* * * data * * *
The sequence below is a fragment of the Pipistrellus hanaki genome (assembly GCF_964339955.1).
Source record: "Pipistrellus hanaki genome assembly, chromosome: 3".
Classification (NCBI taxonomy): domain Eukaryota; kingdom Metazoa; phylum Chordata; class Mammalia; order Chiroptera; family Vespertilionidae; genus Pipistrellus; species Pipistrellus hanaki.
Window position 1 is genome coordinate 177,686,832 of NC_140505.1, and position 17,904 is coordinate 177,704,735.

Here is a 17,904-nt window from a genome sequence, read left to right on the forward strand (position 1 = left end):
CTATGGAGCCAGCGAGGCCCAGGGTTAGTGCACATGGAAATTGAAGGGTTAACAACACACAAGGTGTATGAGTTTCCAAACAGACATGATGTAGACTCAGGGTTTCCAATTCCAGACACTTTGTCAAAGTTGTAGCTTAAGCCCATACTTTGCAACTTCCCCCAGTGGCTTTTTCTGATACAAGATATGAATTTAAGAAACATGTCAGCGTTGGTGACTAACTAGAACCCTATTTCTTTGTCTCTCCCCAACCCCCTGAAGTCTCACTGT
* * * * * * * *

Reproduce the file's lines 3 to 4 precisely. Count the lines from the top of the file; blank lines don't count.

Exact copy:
Classification (NCBI taxonomy): domain Eukaryota; kingdom Metazoa; phylum Chordata; class Mammalia; order Chiroptera; family Vespertilionidae; genus Pipistrellus; species Pipistrellus hanaki.
Window position 1 is genome coordinate 177,686,832 of NC_140505.1, and position 17,904 is coordinate 177,704,735.